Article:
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Try Not to Argue with the Donkey

Tuesday Re-mix – This is a popular post from last year, updated and resubmitted for your consideration and comments.

Then the Lord opened the donkey’s mouth, and she said to Balaam, “What have I done to you to make you beat me these three times?”  Balaam answered the donkey, “You have made a fool of me!  If I had a sword in my hand I would kill you right now.” Numbers 22:28-29

It is one of the most humorous pictures in the Bible, and it plays itself out again and again in churches everywhere every week.  It is not the donkey speaking that makes me laugh…

…it is that Balaam argues with it.

What jumps off the page at me as I read this account is the fact that Balaam never catches himself conversing with a donkey!  Where is the shock and surprise, having just heard a donkey speak?!  Wouldn’t that be the natural reaction?  Rather than falling on his knees out of recognition of what only God could do, Balaam immediately engages in verbal combat.  With his donkey!

There are moments in the life of every church leader when something profound–something bothersome, uncomfortable, or even directly opposing us, but nonetheless profound–comes from a completely unexpected source.  There are those circumstances where we hear well-articulated opposition from a person through whom we have never heard any wisdom at all.  These are important moments in a leader’s ministry.  Be careful.  There are few things more humiliating than missing God’s word when it is staring you straight in the face.

I have often said that I would never want to serve with a pastor who will not hear God speak through his people.  That would be a bit like Thomas saying to the other disciples when they told him they had seen the resurrected Christ, “Thanks, brothers, for your testimony of what you saw and what you heard, but if God has anything to say to me, he won’t say it through you…he will say it to me directly.”  How embarrassing is that?  And tragic.  A pastor who sends that kind of message to the people he would lead, is done.  He may keep holding the office for a while, but his leadership is finished.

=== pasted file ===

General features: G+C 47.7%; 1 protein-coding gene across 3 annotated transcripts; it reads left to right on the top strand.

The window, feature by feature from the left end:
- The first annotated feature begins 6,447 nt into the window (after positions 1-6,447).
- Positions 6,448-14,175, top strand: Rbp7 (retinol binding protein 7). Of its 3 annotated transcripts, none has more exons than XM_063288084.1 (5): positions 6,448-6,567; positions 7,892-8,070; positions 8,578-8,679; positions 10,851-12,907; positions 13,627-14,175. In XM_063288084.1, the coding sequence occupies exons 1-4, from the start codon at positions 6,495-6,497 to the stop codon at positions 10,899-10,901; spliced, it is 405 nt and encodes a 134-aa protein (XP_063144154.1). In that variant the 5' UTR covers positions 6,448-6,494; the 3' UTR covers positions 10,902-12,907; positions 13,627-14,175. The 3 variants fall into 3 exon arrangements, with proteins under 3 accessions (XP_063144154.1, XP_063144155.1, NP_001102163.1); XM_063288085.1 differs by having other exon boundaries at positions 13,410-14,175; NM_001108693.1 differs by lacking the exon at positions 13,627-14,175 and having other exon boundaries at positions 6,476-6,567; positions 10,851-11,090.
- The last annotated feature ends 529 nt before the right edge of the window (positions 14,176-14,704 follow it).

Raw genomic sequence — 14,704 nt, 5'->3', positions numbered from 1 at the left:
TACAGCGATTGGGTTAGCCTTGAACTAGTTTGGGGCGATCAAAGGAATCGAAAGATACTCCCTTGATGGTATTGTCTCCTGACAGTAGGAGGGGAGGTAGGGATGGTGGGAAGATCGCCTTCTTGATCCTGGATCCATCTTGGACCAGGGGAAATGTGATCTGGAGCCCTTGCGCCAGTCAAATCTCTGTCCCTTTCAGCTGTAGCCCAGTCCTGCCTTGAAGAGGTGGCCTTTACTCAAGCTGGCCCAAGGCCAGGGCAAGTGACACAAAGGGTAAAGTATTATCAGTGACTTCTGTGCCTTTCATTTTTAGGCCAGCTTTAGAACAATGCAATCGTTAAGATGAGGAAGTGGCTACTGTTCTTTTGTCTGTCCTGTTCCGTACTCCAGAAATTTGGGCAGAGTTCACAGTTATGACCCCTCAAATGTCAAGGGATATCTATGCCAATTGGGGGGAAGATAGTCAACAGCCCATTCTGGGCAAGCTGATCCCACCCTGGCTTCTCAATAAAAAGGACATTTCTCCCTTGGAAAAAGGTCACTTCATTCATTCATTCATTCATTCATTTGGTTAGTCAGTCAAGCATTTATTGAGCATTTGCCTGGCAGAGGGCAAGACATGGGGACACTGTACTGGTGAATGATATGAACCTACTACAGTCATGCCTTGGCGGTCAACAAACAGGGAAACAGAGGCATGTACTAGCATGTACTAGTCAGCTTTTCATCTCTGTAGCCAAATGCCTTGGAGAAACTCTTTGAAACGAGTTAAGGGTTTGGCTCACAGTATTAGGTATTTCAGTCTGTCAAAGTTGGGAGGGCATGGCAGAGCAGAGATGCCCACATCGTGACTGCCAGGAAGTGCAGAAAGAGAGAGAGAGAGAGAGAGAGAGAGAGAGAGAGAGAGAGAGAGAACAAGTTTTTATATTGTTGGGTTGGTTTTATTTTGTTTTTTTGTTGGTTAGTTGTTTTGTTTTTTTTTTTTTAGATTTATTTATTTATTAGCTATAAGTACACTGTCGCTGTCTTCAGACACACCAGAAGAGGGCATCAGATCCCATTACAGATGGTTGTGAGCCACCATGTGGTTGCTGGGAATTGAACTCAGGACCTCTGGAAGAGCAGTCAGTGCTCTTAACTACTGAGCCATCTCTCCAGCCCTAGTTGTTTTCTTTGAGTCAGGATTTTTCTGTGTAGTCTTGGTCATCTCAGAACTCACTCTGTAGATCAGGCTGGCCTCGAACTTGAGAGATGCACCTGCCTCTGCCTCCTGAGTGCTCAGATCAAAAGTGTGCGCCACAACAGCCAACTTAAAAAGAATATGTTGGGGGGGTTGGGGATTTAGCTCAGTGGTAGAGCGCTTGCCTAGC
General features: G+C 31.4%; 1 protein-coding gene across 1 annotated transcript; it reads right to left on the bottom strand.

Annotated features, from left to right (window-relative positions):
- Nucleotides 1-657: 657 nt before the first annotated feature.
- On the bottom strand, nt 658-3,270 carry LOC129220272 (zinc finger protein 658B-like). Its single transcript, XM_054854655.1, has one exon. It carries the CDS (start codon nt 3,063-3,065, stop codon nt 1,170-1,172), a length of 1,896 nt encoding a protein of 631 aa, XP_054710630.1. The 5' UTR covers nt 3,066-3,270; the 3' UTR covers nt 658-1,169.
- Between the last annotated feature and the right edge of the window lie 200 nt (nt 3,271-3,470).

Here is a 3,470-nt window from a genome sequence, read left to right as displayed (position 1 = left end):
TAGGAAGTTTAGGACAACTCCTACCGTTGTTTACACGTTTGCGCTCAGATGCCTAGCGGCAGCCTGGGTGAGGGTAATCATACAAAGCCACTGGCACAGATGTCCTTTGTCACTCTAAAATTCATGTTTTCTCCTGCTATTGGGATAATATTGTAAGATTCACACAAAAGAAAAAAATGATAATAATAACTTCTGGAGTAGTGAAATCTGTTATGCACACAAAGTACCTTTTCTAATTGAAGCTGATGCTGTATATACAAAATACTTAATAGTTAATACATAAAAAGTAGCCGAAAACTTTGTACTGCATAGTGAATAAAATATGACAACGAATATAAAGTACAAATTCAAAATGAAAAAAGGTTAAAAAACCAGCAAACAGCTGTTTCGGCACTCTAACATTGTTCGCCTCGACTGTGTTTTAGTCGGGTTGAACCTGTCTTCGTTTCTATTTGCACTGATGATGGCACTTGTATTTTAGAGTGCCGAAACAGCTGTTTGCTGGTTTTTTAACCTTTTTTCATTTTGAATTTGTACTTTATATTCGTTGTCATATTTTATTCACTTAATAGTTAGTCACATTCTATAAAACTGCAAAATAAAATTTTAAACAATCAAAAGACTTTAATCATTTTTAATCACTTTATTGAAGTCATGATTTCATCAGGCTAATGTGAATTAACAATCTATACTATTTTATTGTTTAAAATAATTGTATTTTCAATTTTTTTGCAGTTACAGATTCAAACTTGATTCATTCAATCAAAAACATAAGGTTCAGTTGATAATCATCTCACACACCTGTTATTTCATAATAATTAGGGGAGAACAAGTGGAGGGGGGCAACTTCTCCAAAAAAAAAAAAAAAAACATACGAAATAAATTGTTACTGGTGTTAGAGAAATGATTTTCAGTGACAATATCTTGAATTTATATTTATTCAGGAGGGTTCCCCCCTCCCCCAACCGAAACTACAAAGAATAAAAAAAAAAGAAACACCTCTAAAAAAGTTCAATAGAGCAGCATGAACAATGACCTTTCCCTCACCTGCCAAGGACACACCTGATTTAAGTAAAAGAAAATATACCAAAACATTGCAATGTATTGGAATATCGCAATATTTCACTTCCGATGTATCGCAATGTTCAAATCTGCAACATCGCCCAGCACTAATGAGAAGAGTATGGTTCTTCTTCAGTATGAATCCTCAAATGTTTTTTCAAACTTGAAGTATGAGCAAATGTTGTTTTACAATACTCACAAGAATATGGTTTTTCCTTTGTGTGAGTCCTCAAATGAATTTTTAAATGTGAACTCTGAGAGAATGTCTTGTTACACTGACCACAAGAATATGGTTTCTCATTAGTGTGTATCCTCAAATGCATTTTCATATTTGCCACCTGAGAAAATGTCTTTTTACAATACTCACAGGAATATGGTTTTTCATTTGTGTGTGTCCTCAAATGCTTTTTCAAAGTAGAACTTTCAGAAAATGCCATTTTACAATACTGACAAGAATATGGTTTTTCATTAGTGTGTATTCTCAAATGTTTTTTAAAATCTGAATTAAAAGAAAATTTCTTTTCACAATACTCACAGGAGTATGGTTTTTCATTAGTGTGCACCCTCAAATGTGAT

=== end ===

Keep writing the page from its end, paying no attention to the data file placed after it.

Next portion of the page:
But this is not just a word for pastors.  It is a word for all of us who carry any leadership role in the church at all.  We simply must be willing to hear God’s voice through absolutely anyone; maybe especially through those with whom we disagree. That, I believe is a mark of Spirit-filled leadership.  We must learn to recognize our Shepherd’s voice, even through the distractions and clamor of people who have historically been a thorn in our sides.  After all, God can speak through anyone.

So, the next time God speaks to you through a donkey, take a step back .  Take a moment to consider what is happening.  And try not to argue with the donkey.  It looks ridiculous.

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